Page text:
However, there was still pressure to get the game out. What can be gathered from past interviews with CD Projekt Red employees is that executives at the studio set unrealistic timeline expectations. While these were detrimental to the development of Cyberpunk 2077, nothing could have hurt more than fan outrage. After its multiple delays, the fanatics who decided there was no reason to delay Cyberpunk 2077 grew furious and mounted their own pressure campaign against CD Projekt Red. And it wasn’t just mean-spirited comments on Twitter. After its final delay, developers at CD Projekt Red began receiving death threats.
We won’t say that these threats are to blame for the game’s state — Cyberpunk 2077’s flaws were internally driven, and fuelled in majority by the mismanaged expectations of CD Projekt Red’s executives and promises made to shareholders. However, they were part of a harmful effort by fans, people with no involvement in the game’s development, to push it further along. Death threats and crunch don’t make for a healthy work environment, and when looking at the pressure that came from both inside and outside of CD Projekt Red, it’s no wonder Cyberpunk 2077 turned out the way it did.
Let developers do their jobs
Elden Ring fans aren’t sending death threats, and we hope it never goes that far. However, they are applying a version of the culture of pressure. We can’t say whether or not FromSoftware and its developers will buckle to fans in the end, but further calls for more information about the game to be shared, or for more trailers to debut, simply won’t help. Somewhere down the line, either at FromSoftware or the offices of Elden Ring’s publisher Bandai Namco, this clamoring will be noticed. Our fear is that instead of letting developers do their jobs right and release the game that fans actually want, they will, ironically, do what fans think they want and rush to release more quickly, resulting in a poor gaming experience.
Ultimately, there’s a reason why fans are fans and developers are developers. They are experts in their field, and they know what it takes to put together a game. There will always be times when input from fans is necessary, and nearly every game studio can point out instances where community recommendations actually made a game better. But that insight doesn’t apply to a title’s development calendar. Fans are totally removed from this process for good reason. Their input would come from an uninformed place and serve as a detriment to the game overall.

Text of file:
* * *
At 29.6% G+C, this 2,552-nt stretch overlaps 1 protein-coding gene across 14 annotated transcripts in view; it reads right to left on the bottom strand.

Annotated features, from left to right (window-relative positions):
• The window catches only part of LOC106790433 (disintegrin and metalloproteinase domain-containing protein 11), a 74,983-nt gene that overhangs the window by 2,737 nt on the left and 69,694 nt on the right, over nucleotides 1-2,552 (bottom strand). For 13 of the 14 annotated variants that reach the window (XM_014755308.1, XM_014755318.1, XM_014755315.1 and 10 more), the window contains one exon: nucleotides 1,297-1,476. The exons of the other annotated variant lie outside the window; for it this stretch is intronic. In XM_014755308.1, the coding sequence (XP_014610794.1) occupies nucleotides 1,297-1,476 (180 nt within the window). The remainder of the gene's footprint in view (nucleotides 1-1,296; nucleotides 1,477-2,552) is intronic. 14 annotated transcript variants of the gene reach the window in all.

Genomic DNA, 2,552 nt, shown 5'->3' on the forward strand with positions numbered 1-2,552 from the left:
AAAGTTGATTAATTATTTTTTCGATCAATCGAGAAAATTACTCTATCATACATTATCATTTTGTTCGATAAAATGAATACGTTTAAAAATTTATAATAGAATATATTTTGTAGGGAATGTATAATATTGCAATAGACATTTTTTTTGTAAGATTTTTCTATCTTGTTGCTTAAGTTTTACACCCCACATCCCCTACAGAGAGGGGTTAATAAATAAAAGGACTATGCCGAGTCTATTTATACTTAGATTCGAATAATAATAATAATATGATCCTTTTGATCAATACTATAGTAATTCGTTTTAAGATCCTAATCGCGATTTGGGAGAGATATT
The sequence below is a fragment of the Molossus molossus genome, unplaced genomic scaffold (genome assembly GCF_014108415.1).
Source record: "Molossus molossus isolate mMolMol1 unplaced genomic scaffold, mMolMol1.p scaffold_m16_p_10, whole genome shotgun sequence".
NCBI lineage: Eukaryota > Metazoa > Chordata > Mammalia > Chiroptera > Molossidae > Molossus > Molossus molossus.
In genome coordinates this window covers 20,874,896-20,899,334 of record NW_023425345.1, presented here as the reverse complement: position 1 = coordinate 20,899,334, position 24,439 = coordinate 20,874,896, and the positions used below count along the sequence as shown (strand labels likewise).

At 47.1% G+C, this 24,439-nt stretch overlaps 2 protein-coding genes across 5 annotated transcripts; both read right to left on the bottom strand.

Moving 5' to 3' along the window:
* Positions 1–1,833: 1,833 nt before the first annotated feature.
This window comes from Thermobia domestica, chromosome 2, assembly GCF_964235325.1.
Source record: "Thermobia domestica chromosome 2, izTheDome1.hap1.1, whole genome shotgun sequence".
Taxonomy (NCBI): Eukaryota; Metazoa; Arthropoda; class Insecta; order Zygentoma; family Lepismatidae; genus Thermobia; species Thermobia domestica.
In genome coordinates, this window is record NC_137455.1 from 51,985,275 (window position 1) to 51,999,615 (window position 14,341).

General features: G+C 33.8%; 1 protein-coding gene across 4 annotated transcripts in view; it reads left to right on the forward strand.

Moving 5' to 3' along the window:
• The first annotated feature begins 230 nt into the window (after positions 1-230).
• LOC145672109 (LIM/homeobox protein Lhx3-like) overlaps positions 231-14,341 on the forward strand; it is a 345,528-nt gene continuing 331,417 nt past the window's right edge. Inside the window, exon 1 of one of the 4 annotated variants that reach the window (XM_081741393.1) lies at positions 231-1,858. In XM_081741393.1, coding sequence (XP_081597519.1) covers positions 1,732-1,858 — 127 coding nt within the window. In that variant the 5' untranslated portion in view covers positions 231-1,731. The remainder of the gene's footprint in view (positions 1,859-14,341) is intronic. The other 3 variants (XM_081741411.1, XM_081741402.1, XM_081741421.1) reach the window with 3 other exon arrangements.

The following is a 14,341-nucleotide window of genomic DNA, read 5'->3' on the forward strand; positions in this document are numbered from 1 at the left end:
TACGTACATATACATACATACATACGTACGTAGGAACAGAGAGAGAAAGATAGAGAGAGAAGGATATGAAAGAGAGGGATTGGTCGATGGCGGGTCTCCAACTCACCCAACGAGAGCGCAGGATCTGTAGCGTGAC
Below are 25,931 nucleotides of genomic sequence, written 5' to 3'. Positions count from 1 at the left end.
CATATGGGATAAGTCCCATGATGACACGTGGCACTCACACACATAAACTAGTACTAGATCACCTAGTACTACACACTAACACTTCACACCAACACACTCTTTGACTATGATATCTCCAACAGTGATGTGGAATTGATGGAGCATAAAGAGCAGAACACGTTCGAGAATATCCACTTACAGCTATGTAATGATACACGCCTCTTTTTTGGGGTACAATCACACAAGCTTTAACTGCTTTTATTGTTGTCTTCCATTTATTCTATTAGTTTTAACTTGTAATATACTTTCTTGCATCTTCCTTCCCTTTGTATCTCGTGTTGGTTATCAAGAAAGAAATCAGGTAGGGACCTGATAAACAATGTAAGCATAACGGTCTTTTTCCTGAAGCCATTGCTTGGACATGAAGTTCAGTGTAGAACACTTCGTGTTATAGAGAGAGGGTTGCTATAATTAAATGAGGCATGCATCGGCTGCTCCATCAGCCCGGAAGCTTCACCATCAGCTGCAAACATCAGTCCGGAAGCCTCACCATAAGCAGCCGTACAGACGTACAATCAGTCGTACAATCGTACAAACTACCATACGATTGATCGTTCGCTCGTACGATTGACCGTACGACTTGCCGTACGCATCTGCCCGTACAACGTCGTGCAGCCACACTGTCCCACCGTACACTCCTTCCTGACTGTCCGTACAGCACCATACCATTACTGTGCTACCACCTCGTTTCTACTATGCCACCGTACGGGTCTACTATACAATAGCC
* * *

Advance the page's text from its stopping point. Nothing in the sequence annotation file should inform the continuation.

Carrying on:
If we want better games, we need to let developers do their jobs. Be a fan of something, get excited; there’s nothing wrong with that. But fans cross lines when they decide that developers should be strictly adhering to their expectations. Elden Ring will, hopefully, launch when it’s ready. That’s really what we all want: great games.
And Elden Ring isn’t the end of this conversation. As long as games are announced and hype is built up, this trend will continue. Diablo Immortal suffered from this when it was the fans, not Blizzard, who set the expectation that BlizzCon 2018 should include a Diablo IV announcement. And then there’s Bethesda with The Elder Scrolls VI, which was announced with just a sweeping title screen to confirm to fans that, yes, one day Bethesda will be releasing another Elder Scrolls game; please stop asking. Not to mention Rockstar and the daily calls for Grand Theft Auto VI. Do we want to play these games? Absolutely. Can we wait for them to actually be developed and finished? Of course.
At some point, people decide that it’s high-time for Blizzard or Bethesda or FromSoftware to release more information about their upcoming games, even when the company has nothing ready. Regardless of whether or not leaks happen — although more often than not nowadays they do — that same culture of pressure will rear its ugly head again, negatively impacting the game’s development and leading to another disappointing multimillion-dollar title that gathers dust on our shelves.